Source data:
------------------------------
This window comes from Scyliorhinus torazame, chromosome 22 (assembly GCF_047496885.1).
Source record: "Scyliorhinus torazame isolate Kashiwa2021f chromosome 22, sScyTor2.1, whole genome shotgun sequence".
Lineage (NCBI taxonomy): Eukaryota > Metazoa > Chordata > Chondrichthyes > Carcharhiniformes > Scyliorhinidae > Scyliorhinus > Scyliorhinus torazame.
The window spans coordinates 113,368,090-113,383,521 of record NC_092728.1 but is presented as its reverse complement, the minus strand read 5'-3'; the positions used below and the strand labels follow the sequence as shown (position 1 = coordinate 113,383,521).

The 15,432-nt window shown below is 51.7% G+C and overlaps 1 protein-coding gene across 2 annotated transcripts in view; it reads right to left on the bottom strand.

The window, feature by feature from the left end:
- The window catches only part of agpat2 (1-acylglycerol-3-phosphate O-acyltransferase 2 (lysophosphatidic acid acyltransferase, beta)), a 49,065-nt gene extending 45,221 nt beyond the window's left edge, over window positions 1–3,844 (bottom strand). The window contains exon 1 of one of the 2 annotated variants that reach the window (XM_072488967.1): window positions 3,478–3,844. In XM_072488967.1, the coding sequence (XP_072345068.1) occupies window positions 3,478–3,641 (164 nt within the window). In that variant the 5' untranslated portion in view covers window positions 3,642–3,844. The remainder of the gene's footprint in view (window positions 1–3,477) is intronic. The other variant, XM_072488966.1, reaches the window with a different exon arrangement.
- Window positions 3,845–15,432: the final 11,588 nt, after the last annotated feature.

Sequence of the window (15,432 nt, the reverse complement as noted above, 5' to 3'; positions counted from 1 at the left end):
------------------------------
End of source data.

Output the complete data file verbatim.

This window comes from Scyliorhinus torazame, chromosome 22 (assembly GCF_047496885.1).
Source record: "Scyliorhinus torazame isolate Kashiwa2021f chromosome 22, sScyTor2.1, whole genome shotgun sequence".
Lineage (NCBI taxonomy): Eukaryota > Metazoa > Chordata > Chondrichthyes > Carcharhiniformes > Scyliorhinidae > Scyliorhinus > Scyliorhinus torazame.
The window spans coordinates 113,368,090-113,383,521 of record NC_092728.1 but is presented as its reverse complement, the minus strand read 5'-3'; the positions used below and the strand labels follow the sequence as shown (position 1 = coordinate 113,383,521).

The 15,432-nt window shown below is 51.7% G+C and overlaps 1 protein-coding gene across 2 annotated transcripts in view; it reads right to left on the bottom strand.

The window, feature by feature from the left end:
- The window catches only part of agpat2 (1-acylglycerol-3-phosphate O-acyltransferase 2 (lysophosphatidic acid acyltransferase, beta)), a 49,065-nt gene extending 45,221 nt beyond the window's left edge, over window positions 1–3,844 (bottom strand). The window contains exon 1 of one of the 2 annotated variants that reach the window (XM_072488967.1): window positions 3,478–3,844. In XM_072488967.1, the coding sequence (XP_072345068.1) occupies window positions 3,478–3,641 (164 nt within the window). In that variant the 5' untranslated portion in view covers window positions 3,642–3,844. The remainder of the gene's footprint in view (window positions 1–3,477) is intronic. The other variant, XM_072488966.1, reaches the window with a different exon arrangement.
- Window positions 3,845–15,432: the final 11,588 nt, after the last annotated feature.

Sequence of the window (15,432 nt, the reverse complement as noted above, 5' to 3'; positions counted from 1 at the left end):